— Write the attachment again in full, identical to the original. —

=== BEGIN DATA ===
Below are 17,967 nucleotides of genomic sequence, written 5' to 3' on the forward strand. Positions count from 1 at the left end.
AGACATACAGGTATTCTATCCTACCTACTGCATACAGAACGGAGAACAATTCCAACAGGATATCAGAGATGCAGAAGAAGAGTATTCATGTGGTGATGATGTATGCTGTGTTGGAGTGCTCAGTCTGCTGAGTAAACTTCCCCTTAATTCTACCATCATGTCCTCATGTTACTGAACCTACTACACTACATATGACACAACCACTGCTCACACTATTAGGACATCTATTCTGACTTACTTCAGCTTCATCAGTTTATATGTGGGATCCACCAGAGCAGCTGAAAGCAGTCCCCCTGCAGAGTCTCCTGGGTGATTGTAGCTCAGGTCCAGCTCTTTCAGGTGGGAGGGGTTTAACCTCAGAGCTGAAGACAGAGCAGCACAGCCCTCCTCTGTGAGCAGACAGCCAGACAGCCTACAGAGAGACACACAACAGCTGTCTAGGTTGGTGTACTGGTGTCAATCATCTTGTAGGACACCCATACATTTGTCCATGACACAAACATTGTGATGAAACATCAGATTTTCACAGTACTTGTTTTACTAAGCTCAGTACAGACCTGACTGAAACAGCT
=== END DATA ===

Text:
Below are 17,967 nucleotides of genomic sequence, written 5' to 3' on the forward strand. Positions count from 1 at the left end.
AGACATACAGGTATTCTATCCTACCTACTGCATACAGAACGGAGAACAATTCCAACAGGATATCAGAGATGCAGAAGAAGAGTATTCATGTGGTGATGATGTATGCTGTGTTGGAGTGCTCAGTCTGCTGAGTAAACTTCCCCTTAATTCTACCATCATGTCCTCATGTTACTGAACCTACTACACTACATATGACACAACCACTGCTCACACTATTAGGACATCTATTCTGACTTACTTCAGCTTCATCAGTTTATATGTGGGATCCACCAGAGCAGCTGAAAGCAGTCCCCCTGCAGAGTCTCCTGGGTGATTGTAGCTCAGGTCCAGCTCTTTCAGGTGGGAGGGGTTTAACCTCAGAGCTGAAGACAGAGCAGCACAGCCCTCCTCTGTGAGCAGACAGCCAGACAGCCTACAGAGAGACACACAACAGCTGTCTAGGTTGGTGTACTGGTGTCAATCATCTTGTAGGACACCCATACATTTGTCCATGACACAAACATTGTGATGAAACATCAGATTTTCACAGTACTTGTTTTACTAAGCTCAGTACAGACCTGACTGAAACAGCT